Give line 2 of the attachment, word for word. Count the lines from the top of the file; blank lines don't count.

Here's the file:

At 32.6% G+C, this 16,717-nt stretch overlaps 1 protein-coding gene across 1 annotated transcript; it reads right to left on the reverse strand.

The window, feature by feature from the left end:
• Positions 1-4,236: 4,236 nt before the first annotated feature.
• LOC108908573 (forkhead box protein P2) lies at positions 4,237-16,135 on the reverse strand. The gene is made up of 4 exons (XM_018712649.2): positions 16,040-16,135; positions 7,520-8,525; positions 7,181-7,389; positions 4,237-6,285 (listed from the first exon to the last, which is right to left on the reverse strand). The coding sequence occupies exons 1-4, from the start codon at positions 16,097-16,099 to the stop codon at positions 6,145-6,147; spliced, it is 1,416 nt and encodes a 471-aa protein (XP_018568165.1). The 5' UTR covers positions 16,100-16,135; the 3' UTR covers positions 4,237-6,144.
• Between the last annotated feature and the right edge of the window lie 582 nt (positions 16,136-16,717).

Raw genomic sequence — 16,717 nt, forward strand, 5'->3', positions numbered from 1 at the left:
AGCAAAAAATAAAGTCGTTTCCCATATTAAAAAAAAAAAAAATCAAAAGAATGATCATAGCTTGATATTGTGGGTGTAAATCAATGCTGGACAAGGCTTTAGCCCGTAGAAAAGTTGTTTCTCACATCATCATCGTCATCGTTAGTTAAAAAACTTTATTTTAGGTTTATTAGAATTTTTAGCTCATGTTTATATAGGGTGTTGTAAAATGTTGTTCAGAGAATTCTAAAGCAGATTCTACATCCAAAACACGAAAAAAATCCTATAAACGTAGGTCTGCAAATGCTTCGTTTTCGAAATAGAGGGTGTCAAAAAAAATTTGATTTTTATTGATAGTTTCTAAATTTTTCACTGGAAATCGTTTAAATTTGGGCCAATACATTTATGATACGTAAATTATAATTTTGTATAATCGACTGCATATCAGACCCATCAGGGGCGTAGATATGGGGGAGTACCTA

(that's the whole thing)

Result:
The window, feature by feature from the left end: